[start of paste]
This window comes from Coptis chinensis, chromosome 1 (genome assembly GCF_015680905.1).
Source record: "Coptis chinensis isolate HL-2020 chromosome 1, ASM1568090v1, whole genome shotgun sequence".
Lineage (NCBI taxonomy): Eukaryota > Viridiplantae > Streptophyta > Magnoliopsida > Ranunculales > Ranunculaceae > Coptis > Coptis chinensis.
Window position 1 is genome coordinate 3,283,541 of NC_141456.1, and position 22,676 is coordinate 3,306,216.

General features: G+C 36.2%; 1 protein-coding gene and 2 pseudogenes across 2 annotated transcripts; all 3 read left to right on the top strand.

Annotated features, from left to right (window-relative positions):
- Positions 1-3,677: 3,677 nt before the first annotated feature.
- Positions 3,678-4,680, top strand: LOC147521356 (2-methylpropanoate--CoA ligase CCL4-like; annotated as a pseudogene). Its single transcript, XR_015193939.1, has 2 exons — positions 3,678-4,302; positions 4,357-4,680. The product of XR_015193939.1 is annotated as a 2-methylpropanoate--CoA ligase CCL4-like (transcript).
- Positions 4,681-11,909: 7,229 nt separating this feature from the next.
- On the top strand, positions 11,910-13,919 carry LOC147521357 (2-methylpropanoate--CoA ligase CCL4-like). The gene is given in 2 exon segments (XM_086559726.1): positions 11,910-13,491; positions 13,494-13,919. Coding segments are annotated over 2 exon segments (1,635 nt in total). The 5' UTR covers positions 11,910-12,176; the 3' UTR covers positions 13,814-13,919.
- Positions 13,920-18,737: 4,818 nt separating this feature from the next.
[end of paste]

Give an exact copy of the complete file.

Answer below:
This window comes from Coptis chinensis, chromosome 1 (genome assembly GCF_015680905.1).
Source record: "Coptis chinensis isolate HL-2020 chromosome 1, ASM1568090v1, whole genome shotgun sequence".
Lineage (NCBI taxonomy): Eukaryota > Viridiplantae > Streptophyta > Magnoliopsida > Ranunculales > Ranunculaceae > Coptis > Coptis chinensis.
Window position 1 is genome coordinate 3,283,541 of NC_141456.1, and position 22,676 is coordinate 3,306,216.

General features: G+C 36.2%; 1 protein-coding gene and 2 pseudogenes across 2 annotated transcripts; all 3 read left to right on the top strand.

Annotated features, from left to right (window-relative positions):
- Positions 1-3,677: 3,677 nt before the first annotated feature.
- Positions 3,678-4,680, top strand: LOC147521356 (2-methylpropanoate--CoA ligase CCL4-like; annotated as a pseudogene). Its single transcript, XR_015193939.1, has 2 exons — positions 3,678-4,302; positions 4,357-4,680. The product of XR_015193939.1 is annotated as a 2-methylpropanoate--CoA ligase CCL4-like (transcript).
- Positions 4,681-11,909: 7,229 nt separating this feature from the next.
- On the top strand, positions 11,910-13,919 carry LOC147521357 (2-methylpropanoate--CoA ligase CCL4-like). The gene is given in 2 exon segments (XM_086559726.1): positions 11,910-13,491; positions 13,494-13,919. Coding segments are annotated over 2 exon segments (1,635 nt in total). The 5' UTR covers positions 11,910-12,176; the 3' UTR covers positions 13,814-13,919.
- Positions 13,920-18,737: 4,818 nt separating this feature from the next.